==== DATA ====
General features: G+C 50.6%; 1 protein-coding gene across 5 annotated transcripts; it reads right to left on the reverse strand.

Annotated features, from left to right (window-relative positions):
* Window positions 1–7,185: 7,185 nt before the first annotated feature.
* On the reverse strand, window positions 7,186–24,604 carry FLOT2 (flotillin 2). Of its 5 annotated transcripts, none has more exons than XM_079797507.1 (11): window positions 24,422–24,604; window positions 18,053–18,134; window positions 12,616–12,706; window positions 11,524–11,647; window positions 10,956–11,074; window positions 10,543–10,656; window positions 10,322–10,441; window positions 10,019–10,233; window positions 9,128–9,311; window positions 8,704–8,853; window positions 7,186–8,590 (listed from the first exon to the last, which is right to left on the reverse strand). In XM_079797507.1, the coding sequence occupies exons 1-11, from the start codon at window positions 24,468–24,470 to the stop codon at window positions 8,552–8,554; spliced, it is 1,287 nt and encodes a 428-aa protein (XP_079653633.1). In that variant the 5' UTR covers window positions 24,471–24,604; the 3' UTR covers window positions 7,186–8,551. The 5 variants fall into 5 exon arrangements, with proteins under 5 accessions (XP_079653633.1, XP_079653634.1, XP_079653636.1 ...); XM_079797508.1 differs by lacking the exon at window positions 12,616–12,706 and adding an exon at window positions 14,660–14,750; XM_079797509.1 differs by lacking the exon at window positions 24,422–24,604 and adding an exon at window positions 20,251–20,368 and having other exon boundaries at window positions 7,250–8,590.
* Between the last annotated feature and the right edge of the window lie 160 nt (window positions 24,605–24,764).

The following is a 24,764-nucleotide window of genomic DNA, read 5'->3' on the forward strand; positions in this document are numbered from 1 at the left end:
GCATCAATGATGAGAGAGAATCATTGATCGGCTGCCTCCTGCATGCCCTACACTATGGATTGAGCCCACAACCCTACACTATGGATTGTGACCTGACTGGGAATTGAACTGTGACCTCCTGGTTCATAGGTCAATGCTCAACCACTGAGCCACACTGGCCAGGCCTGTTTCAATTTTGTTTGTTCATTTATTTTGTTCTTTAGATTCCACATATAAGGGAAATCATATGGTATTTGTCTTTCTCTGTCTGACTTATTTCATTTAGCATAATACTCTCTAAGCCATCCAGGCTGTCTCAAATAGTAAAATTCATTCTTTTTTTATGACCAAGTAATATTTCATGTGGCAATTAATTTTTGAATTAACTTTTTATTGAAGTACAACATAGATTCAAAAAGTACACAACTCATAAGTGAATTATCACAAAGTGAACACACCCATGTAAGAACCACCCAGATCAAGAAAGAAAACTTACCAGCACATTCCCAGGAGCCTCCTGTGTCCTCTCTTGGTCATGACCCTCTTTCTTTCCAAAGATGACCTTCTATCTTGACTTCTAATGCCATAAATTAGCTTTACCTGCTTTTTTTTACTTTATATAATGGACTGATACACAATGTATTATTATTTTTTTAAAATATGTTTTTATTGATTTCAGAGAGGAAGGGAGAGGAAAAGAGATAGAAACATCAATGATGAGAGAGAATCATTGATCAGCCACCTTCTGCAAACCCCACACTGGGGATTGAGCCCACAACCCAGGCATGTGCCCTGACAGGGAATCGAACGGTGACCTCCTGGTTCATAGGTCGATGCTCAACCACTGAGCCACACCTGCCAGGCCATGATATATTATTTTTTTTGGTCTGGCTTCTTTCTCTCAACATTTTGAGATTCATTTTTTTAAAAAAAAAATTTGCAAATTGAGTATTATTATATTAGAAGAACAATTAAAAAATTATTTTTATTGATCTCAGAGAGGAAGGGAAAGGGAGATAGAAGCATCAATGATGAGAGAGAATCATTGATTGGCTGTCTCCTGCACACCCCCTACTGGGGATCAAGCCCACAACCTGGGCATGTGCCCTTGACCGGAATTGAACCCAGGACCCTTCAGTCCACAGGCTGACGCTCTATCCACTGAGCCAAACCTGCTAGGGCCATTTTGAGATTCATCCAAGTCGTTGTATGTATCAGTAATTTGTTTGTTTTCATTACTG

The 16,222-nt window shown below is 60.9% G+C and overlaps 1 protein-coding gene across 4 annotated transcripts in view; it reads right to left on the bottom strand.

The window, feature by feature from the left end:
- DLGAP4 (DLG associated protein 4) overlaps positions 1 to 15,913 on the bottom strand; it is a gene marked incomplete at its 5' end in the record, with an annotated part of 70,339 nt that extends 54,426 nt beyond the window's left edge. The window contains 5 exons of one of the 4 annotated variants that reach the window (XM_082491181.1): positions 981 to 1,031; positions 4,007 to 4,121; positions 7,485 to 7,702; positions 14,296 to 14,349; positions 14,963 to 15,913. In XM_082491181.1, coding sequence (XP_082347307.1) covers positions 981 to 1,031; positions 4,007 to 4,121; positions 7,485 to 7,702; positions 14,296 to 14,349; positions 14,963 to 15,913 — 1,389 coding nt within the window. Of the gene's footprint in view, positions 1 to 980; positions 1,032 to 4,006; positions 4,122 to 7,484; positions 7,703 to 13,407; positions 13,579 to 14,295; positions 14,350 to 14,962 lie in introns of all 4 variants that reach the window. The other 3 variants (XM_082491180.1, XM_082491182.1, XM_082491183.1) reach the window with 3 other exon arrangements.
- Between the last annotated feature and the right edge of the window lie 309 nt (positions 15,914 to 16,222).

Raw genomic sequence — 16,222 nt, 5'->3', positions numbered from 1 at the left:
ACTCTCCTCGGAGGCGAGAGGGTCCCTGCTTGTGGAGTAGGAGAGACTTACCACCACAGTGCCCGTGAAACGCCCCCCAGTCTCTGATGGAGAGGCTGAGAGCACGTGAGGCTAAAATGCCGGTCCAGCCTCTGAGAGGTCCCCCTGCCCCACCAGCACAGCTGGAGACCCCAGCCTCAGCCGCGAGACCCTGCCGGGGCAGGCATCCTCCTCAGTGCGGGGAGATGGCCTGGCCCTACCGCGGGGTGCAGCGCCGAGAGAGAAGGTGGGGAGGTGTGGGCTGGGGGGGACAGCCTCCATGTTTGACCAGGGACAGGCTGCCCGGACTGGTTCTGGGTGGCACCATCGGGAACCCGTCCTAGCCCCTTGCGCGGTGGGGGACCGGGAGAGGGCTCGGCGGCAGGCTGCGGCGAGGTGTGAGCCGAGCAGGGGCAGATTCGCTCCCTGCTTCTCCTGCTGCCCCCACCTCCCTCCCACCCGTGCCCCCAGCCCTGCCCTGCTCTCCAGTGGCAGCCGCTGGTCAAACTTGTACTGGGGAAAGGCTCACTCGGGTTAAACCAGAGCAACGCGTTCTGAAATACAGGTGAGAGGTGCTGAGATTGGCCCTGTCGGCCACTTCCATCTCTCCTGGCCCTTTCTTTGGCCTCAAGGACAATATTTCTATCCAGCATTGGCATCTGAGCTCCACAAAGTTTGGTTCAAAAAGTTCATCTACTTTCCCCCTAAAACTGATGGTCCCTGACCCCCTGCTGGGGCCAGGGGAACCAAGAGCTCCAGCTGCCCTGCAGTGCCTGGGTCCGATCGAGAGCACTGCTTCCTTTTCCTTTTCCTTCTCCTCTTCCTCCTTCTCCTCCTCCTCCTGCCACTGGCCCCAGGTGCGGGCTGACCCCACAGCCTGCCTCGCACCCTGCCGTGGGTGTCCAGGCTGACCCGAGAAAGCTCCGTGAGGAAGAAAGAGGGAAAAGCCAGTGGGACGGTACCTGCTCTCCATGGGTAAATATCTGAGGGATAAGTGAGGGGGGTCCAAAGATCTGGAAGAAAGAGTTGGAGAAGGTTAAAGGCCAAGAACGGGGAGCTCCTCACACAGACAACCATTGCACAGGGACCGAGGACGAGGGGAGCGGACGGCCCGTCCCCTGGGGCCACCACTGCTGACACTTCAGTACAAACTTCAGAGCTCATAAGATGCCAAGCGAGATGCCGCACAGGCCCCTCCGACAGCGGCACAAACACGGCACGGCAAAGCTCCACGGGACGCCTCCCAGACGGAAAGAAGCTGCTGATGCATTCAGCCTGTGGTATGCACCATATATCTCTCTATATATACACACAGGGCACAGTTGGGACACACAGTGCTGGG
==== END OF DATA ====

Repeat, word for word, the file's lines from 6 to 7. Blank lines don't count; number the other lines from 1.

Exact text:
The following is a 24,764-nucleotide window of genomic DNA, read 5'->3' on the forward strand; positions in this document are numbered from 1 at the left end:
GCATCAATGATGAGAGAGAATCATTGATCGGCTGCCTCCTGCATGCCCTACACTATGGATTGAGCCCACAACCCTACACTATGGATTGTGACCTGACTGGGAATTGAACTGTGACCTCCTGGTTCATAGGTCAATGCTCAACCACTGAGCCACACTGGCCAGGCCTGTTTCAATTTTGTTTGTTCATTTATTTTGTTCTTTAGATTCCACATATAAGGGAAATCATATGGTATTTGTCTTTCTCTGTCTGACTTATTTCATTTAGCATAATACTCTCTAAGCCATCCAGGCTGTCTCAAATAGTAAAATTCATTCTTTTTTTATGACCAAGTAATATTTCATGTGGCAATTAATTTTTGAATTAACTTTTTATTGAAGTACAACATAGATTCAAAAAGTACACAACTCATAAGTGAATTATCACAAAGTGAACACACCCATGTAAGAACCACCCAGATCAAGAAAGAAAACTTACCAGCACATTCCCAGGAGCCTCCTGTGTCCTCTCTTGGTCATGACCCTCTTTCTTTCCAAAGATGACCTTCTATCTTGACTTCTAATGCCATAAATTAGCTTTACCTGCTTTTTTTTACTTTATATAATGGACTGATACACAATGTATTATTATTTTTTTAAAATATGTTTTTATTGATTTCAGAGAGGAAGGGAGAGGAAAAGAGATAGAAACATCAATGATGAGAGAGAATCATTGATCAGCCACCTTCTGCAAACCCCACACTGGGGATTGAGCCCACAACCCAGGCATGTGCCCTGACAGGGAATCGAACGGTGACCTCCTGGTTCATAGGTCGATGCTCAACCACTGAGCCACACCTGCCAGGCCATGATATATTATTTTTTTTGGTCTGGCTTCTTTCTCTCAACATTTTGAGATTCATTTTTTTAAAAAAAAAATTTGCAAATTGAGTATTATTATATTAGAAGAACAATTAAAAAATTATTTTTATTGATCTCAGAGAGGAAGGGAAAGGGAGATAGAAGCATCAATGATGAGAGAGAATCATTGATTGGCTGTCTCCTGCACACCCCCTACTGGGGATCAAGCCCACAACCTGGGCATGTGCCCTTGACCGGAATTGAACCCAGGACCCTTCAGTCCACAGGCTGACGCTCTATCCACTGAGCCAAACCTGCTAGGGCCATTTTGAGATTCATCCAAGTCGTTGTATGTATCAGTAATTTGTTTGTTTTCATTACTG